By Zachary Woolfe
Published: May 17, 2013
By the time the pianist Yuja Wang had played a fifth encore to cap her exhilarating concert on Thursday evening at Carnegie Hall, I confess that while perhaps 90 percent of my attention was on her precise yet exuberant playing, a crucial 10 was on her skintight flame-colored dress.
It seems that a high-minded, conscientious music critic should pay Ms. Wang’s signature attire no mind. Enough ink, certainly, has been spilled on the subject during her rise to prominence these past few years.
But her vivid sartorial choices are far from incidental to the formidable effect of her playing. Her alluring, surprising clothes don’t just echo the allure and surprise of her musicianship, though they certainly do that.
More crucial, the tiny dresses and spiky heels draw your focus to how petite Ms. Wang is, how stark the contrast between her body and the forcefulness she achieves at her instrument. That contrast creates drama. It turns a recital into a performance.
And a performance, in the fullest sense of the word, was what Thursday’s program demanded. Ms. Wang offered an immersion in the overripe afterglow of 19th-century Romanticism: sonatas by Scriabin and Rachmaninoff, and “La Valse” by Ravel, all introduced by Lowell Liebermann’s “Gargoyles” (1989), a contemporary work that neatly evoked the fin-de-siècle decadence of the rest.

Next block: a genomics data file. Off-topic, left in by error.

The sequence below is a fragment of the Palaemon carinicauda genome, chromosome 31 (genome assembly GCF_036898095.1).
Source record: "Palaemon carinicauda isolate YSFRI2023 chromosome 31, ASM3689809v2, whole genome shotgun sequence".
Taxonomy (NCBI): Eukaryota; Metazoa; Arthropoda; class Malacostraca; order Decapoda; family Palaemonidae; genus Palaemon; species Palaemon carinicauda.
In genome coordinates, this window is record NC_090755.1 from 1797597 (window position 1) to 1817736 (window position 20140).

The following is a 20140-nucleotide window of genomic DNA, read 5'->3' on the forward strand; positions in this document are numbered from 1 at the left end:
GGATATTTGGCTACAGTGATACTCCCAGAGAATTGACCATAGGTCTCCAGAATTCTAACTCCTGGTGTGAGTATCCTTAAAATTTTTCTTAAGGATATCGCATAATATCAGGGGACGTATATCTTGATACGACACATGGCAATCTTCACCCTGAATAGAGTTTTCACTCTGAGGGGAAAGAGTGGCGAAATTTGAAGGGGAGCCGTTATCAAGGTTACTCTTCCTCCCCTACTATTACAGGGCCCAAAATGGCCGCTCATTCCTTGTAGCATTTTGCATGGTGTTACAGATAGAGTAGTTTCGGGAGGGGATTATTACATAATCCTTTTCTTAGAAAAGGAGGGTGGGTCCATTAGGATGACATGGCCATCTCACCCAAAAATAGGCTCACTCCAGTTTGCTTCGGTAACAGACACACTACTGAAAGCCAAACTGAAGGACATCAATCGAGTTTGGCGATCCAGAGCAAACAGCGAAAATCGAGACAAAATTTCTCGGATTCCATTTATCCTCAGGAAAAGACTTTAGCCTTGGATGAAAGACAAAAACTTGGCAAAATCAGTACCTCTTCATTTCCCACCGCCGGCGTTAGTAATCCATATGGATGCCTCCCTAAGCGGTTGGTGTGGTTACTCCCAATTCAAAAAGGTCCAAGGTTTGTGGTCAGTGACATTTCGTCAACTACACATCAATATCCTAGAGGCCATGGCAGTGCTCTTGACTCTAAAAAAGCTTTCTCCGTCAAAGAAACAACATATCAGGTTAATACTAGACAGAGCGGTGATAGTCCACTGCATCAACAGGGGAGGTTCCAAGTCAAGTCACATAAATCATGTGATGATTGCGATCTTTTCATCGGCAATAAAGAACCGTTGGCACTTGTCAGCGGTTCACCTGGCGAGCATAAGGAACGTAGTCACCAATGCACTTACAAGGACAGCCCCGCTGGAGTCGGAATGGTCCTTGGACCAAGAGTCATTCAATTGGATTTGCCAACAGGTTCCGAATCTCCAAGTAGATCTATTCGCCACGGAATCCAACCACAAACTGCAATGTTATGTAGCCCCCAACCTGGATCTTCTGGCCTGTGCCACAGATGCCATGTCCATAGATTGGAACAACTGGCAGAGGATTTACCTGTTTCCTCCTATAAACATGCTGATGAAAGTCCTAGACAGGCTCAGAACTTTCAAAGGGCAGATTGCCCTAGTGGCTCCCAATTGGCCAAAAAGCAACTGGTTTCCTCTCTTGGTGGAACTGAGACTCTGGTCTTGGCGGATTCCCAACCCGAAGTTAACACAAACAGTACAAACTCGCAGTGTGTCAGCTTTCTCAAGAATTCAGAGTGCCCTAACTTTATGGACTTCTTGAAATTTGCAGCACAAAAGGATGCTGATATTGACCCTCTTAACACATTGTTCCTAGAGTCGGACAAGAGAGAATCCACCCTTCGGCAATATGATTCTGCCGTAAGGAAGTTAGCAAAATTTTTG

To say that Ms. Wang barnstormed through these dreamy, theatrical works is true but drastically understates her range of expression. Her fortissimos were fearsome, but so, in a quieter way, were the longing melodic lines of the first movement of Rachmaninoff’s Sonata No. 2.
Ms. Wang began these melodies with a stiffness approaching self-consciousness before gradually relaxing into pure lyricism, giving a sense of the music’s tightening and loosening in grand cycles. Playing with daring deliberation, she came close to disconnecting the phrases of the slow second movement. It was a move that emphasized Rachmaninoff’s incipient modernity, as did her teasing out of jazzy figurations and Debussyian kaleidoscopic textures.
The liquidity of her phrasing in the second movement of Scriabin’s Sonata No. 2 eerily evoked the sound of woodwinds. In that composer’s Sonata No. 6 she juxtaposed colors granitic and gauzy to eerily brilliant effect before closing the written program with a rabid rendition of the one-piano version of “La Valse,” accentuating the sickliness of Ravel’s distorted waltzes.
By her apocalyptic finale, there was no question that the party of the 19th century was definitively over in the aftermath of World War I. But she offered a nostalgic glimpse back in her fourth encore, Chopin’s Waltz in C sharp minor.
Ms. Wang returns to Carnegie on Oct. 22 with a program of Prokofiev, Stravinsky and more Chopin. I’ll see you there.